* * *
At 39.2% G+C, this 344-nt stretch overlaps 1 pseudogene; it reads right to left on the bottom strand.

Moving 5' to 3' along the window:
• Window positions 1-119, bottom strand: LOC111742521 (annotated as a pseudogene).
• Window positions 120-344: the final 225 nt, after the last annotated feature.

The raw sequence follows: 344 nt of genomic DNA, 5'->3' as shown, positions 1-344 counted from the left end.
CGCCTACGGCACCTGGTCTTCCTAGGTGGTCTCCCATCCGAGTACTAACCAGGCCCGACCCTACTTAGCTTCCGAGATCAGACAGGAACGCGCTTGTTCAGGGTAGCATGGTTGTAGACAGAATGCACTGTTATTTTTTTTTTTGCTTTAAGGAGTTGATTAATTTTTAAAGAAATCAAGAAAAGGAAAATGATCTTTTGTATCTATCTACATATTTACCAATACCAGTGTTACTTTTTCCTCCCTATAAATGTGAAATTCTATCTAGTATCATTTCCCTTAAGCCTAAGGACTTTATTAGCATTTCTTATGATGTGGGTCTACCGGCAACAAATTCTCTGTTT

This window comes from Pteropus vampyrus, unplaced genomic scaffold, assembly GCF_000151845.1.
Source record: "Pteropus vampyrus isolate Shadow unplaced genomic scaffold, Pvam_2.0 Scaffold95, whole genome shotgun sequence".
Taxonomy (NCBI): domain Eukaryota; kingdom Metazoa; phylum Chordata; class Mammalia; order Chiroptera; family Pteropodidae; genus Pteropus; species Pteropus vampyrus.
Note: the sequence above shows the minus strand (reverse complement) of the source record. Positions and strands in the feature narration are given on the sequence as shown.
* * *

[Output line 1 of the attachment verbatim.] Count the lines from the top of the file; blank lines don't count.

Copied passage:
At 39.2% G+C, this 344-nt stretch overlaps 1 pseudogene; it reads right to left on the bottom strand.